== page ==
GAI score and Giftedness
By Inderbir Kaur Sandhu, Ph.D
My son, aged 11, was tested and scored with GAI 128 (verbal understanding
118 and perceptual reasoning 131, full scale 118). Is he a gifted child?
If so, do you think this is connected with mood change, stress,
restlessness, sensitivity, depression and bedwetting? If so, what can I
do to make his life less stressful and prevent psychological problems in
the future? Any literature you can recommend? I'm afraid for his mental
health and I need advice!
GAI (General Ability index) which is based only on two subsets of the
WISC, which is the Verbal Comprehension Index (VCI) and the Perceptual
Reasoning Index (PRI), hence not taking into account the Working Memory
Index (WMI) and the Processing Speed Index (PSI). Children with learning
disabilities, attention problems, or other neuropsychological issues may
result in working memory and processing speed deficiencies which in turn
lower the FSIQ (Full Scale IQ). Therefore, the GAI may provide a
comparable approximation of overall intellectual ability as represented
by the FSIQ for this group of children. So, when the processing speed is
included, the overall intelligence quotient would be lowered.
There has been evidence suggesting that low scores on PSI might indicate
ADHD. ADHD, with or without hyperactivity, does appear to affect both
processing speed and working memory. If the child has ADHD, there is
evidence that medication can increase processing speed. Because the
processing speed test on the WISC-IV is heavily influenced by fine motor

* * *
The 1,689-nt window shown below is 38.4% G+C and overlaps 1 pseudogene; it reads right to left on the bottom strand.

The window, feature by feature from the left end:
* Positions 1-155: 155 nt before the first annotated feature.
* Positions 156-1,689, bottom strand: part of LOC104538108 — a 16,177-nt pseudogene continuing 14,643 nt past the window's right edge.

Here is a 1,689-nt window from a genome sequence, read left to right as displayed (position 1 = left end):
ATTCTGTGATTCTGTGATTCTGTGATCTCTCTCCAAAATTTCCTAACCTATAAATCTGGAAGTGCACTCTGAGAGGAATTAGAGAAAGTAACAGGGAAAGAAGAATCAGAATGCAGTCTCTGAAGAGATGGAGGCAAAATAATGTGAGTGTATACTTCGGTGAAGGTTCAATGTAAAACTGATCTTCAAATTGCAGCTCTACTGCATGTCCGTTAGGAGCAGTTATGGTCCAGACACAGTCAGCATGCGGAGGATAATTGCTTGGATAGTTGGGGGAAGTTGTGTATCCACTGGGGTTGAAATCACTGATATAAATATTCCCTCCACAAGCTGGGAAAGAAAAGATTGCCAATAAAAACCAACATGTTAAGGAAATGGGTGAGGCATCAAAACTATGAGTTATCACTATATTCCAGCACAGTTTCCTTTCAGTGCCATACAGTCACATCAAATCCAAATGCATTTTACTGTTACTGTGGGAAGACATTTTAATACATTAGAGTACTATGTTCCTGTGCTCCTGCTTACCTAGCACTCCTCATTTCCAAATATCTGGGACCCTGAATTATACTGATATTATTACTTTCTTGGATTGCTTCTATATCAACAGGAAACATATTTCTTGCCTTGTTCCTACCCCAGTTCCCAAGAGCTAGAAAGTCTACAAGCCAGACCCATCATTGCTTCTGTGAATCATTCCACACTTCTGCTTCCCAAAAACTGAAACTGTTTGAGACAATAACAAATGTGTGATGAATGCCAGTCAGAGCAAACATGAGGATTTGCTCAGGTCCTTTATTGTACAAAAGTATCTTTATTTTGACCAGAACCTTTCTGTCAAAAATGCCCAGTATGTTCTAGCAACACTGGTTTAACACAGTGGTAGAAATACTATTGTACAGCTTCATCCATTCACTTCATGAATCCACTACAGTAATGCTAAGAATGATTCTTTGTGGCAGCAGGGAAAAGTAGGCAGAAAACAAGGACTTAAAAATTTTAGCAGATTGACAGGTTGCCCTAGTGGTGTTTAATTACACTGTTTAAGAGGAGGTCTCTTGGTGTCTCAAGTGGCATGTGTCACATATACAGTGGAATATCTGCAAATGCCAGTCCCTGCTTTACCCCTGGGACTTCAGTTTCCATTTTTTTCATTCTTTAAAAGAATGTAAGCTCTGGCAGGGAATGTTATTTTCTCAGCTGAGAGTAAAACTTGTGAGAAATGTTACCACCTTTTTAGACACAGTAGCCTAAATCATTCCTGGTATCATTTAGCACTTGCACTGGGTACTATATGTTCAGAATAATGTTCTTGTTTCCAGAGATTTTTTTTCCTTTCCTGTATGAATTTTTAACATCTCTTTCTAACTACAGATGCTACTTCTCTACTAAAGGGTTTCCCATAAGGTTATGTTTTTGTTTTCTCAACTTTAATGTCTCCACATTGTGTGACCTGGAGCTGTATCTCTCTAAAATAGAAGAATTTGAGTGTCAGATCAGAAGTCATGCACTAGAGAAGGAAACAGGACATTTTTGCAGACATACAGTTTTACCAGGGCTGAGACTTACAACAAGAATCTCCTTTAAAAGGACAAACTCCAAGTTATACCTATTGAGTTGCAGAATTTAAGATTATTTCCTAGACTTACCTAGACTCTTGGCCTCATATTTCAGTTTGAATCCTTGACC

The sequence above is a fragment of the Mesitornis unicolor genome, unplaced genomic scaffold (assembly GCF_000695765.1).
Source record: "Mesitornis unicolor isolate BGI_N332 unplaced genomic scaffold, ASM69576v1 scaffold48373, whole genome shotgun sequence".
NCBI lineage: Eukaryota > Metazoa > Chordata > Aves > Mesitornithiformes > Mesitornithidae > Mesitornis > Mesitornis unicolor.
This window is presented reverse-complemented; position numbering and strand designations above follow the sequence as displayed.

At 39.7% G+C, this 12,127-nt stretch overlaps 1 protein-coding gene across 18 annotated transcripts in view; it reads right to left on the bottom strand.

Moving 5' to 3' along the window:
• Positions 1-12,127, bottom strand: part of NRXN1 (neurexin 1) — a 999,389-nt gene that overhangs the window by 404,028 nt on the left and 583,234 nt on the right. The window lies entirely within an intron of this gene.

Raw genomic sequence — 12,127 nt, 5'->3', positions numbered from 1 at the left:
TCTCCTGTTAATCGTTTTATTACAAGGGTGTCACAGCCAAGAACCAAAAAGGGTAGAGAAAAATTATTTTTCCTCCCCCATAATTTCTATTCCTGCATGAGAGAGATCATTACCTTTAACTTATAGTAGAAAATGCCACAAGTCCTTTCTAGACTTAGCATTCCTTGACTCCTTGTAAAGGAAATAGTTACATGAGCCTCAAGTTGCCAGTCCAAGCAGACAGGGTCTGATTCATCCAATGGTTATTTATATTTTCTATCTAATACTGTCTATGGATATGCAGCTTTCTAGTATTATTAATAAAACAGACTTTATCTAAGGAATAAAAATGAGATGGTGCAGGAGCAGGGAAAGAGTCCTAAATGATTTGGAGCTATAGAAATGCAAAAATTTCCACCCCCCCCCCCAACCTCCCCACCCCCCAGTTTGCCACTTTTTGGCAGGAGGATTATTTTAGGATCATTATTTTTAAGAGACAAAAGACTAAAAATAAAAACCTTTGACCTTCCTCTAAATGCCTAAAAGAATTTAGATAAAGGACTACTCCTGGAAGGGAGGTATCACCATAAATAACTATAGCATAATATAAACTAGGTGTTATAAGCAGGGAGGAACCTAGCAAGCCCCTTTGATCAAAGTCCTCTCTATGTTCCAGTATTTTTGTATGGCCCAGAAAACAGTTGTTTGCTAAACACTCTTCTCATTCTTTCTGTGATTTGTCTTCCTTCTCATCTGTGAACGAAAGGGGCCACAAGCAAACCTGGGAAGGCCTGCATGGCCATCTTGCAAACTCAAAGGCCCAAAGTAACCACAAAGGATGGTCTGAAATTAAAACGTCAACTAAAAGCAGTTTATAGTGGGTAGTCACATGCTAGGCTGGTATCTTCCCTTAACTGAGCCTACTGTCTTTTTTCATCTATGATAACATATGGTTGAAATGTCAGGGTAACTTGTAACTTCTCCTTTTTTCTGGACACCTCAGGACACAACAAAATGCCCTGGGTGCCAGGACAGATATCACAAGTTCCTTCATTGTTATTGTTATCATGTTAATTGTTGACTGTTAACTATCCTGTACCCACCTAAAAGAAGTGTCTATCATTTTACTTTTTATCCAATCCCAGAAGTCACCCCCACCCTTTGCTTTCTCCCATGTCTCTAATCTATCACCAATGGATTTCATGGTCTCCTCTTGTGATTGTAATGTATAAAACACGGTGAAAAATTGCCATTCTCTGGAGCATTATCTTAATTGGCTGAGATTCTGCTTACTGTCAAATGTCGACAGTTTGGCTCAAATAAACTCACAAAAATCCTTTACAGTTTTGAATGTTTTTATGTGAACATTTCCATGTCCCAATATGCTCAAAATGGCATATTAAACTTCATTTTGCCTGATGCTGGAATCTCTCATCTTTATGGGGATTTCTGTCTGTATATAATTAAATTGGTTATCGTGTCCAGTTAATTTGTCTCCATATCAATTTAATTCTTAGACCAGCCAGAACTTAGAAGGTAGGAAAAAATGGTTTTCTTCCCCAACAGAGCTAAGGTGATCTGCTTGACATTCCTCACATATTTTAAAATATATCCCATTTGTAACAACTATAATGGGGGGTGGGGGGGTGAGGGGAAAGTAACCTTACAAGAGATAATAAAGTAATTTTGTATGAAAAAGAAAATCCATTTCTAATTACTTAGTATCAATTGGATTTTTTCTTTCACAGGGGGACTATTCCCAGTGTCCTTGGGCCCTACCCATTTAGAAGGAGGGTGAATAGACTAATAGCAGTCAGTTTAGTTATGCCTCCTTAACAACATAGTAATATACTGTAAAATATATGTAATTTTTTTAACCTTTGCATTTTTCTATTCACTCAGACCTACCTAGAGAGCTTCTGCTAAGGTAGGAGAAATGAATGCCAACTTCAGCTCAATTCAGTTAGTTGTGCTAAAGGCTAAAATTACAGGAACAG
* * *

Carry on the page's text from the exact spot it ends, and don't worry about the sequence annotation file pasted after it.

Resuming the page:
skills, if the child has dysgraphia that may bring down his scores.
In short, the Verbal Comprehension Index (VCI) or the Perceptual
Reasoning Index (PRI) are also independently appropriate for selection
to programs for the gifted, especially for culturally diverse,
bilingual, twice-exceptional students or visual-spatial learners. It is
important that a good match be made between the strengths of the child
and the attributes of the program. Students who have special learning
needs should be admitted to gifted programs, provided that there are
other indications of giftedness and instructional modifications are made
to fit the needs of the students.
In your son's case, his GAI score is high (and especially perceptual
reasoning), which is a good indication of higher cognitive ability.
However, there are other criteria, which may be considered. In any case,
I feel he is very able cognitively and may need further attention. Being
gifted may make a child more sensitive than others, especially if not
recognized at an early stage. He is 11 already and I am not sure if he
has been identified but it appears that you are aware of his cognitive
I believe it may not be a good idea for you to handle this matter on
your own and I am not in position to suggest intervention at this point
as I think your son may need a professional who can interview and run
some tests. At this stage, the best thing to do without delay is to see
a child psychologist as he is a little older and it would be better to
be diagnosed professionally especially if there is an underlying issue
for a long time (which may have worsen now). Please act fast;
professional help is needed here as he is manifesting symptoms that may
not get better without proper intervention. Wishing you all the best.